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Unifor says talks progressing but sides ‘far apart’ as Ford strike deadline nears

The union representing tens of thousands of auto workers in Canada says that talks are progressing between Ford and its bargaining committee but both sides remain far apart. The contract between Ford and Unifor members will expire at 11:59 p.m. Monday. If there is no deal in place, more than 5,000 people will be in a legal strike position.

Negotiations continue as UAW strike hits 4th day

A transport truck turns into the Ford entrance way.

The union representing tens of thousands of auto workers in Canada says that talks are progressing between Ford and its bargaining committee but both sides remain far apart.

The contract between Ford and Unifor members will expire at 11:59 p.m. Monday. If there is no deal in place, more than 5,000 people will be in a legal strike position.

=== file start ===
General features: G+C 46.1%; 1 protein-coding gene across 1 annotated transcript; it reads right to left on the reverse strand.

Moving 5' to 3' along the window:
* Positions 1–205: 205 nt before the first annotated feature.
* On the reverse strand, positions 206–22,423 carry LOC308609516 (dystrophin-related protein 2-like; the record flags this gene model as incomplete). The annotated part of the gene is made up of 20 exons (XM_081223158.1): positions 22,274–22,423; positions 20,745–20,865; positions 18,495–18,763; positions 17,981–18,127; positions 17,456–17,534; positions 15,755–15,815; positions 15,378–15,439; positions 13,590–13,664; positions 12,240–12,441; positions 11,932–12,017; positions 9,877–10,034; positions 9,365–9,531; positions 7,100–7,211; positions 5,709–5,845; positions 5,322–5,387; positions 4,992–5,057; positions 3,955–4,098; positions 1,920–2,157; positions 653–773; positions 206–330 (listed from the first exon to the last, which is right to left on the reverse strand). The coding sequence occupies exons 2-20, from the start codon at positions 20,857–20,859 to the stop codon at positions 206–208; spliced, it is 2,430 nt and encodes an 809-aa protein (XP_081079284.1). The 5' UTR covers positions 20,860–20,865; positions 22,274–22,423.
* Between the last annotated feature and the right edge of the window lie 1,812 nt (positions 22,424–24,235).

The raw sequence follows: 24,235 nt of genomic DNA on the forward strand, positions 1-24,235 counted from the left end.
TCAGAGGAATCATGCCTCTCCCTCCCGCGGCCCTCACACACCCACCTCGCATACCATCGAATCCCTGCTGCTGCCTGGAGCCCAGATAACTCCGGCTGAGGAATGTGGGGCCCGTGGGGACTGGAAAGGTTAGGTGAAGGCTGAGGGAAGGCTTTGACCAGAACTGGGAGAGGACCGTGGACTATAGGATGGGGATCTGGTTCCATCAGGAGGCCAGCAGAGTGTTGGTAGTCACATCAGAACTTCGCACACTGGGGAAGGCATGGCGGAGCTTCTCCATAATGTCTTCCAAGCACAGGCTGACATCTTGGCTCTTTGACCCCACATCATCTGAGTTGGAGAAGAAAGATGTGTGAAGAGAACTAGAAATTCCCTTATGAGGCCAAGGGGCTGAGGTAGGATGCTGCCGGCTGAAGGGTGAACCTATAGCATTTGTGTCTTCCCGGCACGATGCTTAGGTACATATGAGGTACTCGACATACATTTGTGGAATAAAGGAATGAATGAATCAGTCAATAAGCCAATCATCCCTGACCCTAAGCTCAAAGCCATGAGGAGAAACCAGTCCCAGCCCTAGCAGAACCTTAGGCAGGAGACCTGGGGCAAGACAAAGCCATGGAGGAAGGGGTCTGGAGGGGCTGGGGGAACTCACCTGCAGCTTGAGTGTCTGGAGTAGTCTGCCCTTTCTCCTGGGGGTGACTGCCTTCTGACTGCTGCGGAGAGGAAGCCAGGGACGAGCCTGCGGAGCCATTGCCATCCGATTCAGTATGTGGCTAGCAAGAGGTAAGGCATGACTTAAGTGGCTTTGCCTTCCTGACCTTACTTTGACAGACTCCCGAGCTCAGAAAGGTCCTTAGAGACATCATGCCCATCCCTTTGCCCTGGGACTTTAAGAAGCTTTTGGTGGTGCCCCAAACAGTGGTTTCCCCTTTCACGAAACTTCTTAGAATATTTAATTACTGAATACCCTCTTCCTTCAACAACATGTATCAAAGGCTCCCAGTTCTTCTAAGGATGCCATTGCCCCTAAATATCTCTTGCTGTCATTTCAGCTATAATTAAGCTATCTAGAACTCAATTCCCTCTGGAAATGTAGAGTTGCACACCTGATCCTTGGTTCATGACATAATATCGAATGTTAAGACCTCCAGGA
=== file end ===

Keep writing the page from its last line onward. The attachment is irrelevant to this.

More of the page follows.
Those members would join 13,000 autoworkers who went on strike after the United Auto Workers union (UAW) could not reach a deal with the Detroit Three last week.

Unifor officials are expected to provide an update on its negotiations Monday afternoon.

"As the deadline approaches, Unifor members at Ford Motor Company are advised to be prepared for all scenarios, including strike action," wrote Unifor's national president Lana Payne in an update to members.

"All Unifor members are required to report for their regularly scheduled shift unless otherwise directed by union officials."